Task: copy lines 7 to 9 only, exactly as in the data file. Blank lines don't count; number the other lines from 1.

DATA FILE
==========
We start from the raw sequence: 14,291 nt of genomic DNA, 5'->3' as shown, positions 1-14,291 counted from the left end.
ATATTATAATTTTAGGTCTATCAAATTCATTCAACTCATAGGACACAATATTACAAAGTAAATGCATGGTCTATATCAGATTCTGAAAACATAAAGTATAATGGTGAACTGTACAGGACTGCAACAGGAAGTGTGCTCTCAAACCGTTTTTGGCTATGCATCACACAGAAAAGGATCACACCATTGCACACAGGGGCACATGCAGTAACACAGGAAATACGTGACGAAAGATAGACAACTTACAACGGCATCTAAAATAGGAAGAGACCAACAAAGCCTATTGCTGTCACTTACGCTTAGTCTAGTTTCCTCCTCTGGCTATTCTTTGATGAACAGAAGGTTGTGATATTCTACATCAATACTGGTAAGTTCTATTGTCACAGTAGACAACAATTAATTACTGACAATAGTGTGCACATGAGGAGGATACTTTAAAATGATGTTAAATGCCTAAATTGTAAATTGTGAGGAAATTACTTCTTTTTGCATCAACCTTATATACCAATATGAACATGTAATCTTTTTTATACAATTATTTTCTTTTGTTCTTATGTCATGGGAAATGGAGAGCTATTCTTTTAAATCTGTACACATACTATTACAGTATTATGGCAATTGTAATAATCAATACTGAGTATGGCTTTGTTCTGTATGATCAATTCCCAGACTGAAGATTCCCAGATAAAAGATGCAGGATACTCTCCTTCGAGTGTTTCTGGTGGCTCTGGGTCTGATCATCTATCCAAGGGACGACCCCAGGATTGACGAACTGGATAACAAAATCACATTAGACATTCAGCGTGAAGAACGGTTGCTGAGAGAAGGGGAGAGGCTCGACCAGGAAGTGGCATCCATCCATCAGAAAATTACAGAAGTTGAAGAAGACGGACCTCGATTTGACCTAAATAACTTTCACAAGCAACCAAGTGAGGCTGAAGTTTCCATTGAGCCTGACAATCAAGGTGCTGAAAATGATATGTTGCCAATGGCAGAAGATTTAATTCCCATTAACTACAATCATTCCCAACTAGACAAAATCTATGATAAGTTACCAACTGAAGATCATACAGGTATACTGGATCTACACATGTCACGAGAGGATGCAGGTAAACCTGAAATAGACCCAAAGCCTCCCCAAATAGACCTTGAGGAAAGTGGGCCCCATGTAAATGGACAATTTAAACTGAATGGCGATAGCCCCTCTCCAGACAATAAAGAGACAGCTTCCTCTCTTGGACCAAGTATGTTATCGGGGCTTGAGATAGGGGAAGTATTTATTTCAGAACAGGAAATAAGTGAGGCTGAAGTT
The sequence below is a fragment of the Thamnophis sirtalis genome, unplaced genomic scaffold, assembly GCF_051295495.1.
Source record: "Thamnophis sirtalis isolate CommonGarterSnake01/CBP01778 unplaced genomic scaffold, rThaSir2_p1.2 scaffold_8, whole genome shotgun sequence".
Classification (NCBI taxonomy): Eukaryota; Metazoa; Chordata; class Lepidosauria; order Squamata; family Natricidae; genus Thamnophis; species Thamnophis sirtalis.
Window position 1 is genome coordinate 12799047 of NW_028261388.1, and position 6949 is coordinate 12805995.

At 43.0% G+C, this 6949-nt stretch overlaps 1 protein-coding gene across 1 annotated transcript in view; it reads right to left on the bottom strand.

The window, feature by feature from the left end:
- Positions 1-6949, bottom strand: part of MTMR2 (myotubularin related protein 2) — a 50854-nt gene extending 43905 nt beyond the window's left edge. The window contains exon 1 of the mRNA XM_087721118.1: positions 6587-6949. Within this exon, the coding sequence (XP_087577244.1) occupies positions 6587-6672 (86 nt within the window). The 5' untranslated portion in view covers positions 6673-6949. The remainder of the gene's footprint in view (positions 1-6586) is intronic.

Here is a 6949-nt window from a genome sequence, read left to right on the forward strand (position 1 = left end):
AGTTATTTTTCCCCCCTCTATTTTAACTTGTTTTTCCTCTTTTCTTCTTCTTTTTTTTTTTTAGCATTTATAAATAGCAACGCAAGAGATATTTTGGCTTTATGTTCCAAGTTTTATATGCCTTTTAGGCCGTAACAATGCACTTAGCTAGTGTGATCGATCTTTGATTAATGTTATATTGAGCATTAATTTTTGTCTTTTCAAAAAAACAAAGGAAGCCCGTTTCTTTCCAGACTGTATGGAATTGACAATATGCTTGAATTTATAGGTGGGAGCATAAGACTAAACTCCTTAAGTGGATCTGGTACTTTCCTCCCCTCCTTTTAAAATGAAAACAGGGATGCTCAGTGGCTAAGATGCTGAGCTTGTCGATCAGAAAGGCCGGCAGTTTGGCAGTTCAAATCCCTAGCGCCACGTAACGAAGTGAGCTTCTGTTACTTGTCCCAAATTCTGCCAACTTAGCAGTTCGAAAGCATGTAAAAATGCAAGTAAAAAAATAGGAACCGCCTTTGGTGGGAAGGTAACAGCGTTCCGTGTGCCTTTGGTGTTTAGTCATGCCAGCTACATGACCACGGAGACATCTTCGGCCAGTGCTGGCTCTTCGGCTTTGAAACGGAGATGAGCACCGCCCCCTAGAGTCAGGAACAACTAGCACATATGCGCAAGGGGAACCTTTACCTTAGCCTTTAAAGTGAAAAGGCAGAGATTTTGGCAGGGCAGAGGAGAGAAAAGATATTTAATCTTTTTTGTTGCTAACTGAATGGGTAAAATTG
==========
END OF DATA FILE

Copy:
At 43.0% G+C, this 6949-nt stretch overlaps 1 protein-coding gene across 1 annotated transcript in view; it reads right to left on the bottom strand.

The window, feature by feature from the left end:
- Positions 1-6949, bottom strand: part of MTMR2 (myotubularin related protein 2) — a 50854-nt gene extending 43905 nt beyond the window's left edge. The window contains exon 1 of the mRNA XM_087721118.1: positions 6587-6949. Within this exon, the coding sequence (XP_087577244.1) occupies positions 6587-6672 (86 nt within the window). The 5' untranslated portion in view covers positions 6673-6949. The remainder of the gene's footprint in view (positions 1-6586) is intronic.